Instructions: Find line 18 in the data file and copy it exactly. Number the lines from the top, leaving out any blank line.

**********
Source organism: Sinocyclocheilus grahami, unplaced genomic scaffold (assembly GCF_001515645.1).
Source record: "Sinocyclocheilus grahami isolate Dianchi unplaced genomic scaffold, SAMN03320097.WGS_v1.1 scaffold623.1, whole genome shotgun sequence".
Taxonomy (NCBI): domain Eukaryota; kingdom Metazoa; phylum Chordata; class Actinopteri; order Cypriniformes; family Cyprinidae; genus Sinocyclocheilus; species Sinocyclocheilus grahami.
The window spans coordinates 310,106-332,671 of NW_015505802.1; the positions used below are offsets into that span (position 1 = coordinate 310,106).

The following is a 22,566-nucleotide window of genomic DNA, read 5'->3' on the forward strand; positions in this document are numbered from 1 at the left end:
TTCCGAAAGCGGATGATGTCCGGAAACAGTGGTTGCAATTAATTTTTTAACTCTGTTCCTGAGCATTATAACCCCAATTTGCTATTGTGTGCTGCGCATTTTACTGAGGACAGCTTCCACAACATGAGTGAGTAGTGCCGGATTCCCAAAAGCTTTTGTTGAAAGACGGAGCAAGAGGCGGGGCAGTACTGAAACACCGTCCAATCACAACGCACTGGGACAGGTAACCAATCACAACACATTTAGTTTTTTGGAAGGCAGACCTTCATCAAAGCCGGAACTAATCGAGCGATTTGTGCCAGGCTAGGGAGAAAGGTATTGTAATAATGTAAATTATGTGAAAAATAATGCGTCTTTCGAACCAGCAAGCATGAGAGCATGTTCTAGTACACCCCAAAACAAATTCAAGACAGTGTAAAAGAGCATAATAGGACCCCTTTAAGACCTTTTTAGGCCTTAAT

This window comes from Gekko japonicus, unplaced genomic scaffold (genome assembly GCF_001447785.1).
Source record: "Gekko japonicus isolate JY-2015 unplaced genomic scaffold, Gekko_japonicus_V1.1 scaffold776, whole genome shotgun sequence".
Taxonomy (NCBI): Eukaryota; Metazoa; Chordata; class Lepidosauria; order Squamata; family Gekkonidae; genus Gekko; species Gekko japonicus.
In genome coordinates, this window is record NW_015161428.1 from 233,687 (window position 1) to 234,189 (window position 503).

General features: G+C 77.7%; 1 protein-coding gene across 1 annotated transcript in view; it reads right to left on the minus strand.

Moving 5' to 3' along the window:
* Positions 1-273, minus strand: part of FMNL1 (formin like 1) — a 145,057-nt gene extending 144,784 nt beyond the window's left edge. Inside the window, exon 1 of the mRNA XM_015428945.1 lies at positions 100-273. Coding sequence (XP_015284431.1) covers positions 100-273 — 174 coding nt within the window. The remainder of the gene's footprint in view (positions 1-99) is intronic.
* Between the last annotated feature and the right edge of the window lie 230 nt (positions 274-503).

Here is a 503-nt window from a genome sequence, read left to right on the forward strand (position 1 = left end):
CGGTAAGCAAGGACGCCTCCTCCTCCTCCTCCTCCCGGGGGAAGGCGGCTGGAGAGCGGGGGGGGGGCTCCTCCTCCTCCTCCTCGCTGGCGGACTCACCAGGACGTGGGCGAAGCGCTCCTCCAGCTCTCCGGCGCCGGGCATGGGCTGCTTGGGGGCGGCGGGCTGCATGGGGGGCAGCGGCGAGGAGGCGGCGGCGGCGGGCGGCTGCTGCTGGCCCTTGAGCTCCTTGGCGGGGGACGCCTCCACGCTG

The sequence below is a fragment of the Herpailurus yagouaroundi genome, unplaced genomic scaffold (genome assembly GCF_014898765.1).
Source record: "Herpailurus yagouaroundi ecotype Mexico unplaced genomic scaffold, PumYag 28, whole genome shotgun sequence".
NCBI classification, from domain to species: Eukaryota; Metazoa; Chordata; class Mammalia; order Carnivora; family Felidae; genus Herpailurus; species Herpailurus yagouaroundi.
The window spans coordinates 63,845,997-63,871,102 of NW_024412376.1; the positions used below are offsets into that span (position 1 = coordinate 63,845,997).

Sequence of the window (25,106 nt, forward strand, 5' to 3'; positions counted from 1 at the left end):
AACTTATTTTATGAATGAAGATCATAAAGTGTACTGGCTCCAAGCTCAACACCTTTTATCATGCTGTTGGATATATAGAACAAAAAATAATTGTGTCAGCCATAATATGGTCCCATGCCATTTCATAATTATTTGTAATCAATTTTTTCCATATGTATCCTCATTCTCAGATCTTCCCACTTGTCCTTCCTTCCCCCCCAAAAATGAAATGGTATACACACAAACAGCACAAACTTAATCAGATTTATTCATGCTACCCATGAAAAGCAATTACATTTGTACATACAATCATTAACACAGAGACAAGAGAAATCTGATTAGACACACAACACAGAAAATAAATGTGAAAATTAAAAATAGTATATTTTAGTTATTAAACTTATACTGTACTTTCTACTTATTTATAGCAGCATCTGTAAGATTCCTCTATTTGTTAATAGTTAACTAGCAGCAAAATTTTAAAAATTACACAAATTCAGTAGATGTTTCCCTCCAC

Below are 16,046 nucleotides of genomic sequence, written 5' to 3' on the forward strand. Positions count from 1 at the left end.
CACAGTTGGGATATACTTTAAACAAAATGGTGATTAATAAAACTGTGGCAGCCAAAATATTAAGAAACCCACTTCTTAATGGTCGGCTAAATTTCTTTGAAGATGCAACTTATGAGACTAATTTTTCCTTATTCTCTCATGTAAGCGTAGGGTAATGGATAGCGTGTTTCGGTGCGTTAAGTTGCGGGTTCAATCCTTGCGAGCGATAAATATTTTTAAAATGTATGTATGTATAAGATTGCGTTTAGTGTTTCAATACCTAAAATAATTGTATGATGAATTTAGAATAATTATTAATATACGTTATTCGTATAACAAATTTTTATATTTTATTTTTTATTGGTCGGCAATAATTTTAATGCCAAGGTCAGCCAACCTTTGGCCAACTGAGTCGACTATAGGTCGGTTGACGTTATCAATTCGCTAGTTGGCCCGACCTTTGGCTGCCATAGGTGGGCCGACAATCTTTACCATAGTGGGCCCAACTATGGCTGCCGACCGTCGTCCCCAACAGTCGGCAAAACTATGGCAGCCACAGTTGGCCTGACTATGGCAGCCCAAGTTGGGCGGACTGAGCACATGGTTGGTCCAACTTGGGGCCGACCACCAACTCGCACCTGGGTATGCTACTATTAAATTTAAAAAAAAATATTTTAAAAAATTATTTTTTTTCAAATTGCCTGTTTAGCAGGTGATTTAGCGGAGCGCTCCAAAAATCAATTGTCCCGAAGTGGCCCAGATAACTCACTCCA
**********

Source record: "Herpailurus yagouaroundi ecotype Mexico unplaced genomic scaffold, PumYag 28, whole genome shotgun sequence".